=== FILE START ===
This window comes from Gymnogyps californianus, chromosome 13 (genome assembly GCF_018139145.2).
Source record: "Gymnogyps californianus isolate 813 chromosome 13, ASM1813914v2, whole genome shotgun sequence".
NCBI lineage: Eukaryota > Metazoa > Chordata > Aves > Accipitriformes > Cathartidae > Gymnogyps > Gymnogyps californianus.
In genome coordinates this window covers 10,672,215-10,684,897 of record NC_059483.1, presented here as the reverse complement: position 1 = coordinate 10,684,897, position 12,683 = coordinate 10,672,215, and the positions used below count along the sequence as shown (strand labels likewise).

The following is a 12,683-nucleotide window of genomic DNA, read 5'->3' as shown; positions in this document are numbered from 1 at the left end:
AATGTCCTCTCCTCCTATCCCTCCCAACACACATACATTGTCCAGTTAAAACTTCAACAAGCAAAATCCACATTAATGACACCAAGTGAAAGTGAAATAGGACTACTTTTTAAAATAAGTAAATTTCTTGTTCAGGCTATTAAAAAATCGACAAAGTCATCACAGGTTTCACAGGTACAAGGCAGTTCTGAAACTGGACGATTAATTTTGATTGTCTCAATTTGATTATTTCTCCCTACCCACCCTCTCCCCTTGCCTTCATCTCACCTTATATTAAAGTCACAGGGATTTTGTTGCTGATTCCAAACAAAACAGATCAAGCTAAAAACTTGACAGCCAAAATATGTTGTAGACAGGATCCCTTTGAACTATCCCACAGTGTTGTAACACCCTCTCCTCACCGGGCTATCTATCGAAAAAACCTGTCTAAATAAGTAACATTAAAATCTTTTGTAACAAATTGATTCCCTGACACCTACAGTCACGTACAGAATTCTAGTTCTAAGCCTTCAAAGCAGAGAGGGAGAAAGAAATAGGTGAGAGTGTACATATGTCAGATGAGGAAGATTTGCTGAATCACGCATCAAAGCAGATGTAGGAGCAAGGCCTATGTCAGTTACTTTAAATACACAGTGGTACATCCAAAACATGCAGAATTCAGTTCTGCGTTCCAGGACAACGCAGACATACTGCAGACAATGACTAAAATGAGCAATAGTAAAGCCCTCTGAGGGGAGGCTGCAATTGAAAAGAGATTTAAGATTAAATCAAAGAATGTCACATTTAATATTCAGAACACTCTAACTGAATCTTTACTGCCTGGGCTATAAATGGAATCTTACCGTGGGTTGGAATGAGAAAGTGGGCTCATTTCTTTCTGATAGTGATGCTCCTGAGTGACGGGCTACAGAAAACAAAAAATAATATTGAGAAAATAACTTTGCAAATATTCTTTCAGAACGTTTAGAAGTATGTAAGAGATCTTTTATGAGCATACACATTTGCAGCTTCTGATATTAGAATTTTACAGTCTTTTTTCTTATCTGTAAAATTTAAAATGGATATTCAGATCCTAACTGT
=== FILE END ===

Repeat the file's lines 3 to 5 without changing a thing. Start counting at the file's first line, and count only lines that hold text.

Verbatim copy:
NCBI lineage: Eukaryota > Metazoa > Chordata > Aves > Accipitriformes > Cathartidae > Gymnogyps > Gymnogyps californianus.
In genome coordinates this window covers 10,672,215-10,684,897 of record NC_059483.1, presented here as the reverse complement: position 1 = coordinate 10,684,897, position 12,683 = coordinate 10,672,215, and the positions used below count along the sequence as shown (strand labels likewise).

The following is a 12,683-nucleotide window of genomic DNA, read 5'->3' as shown; positions in this document are numbered from 1 at the left end: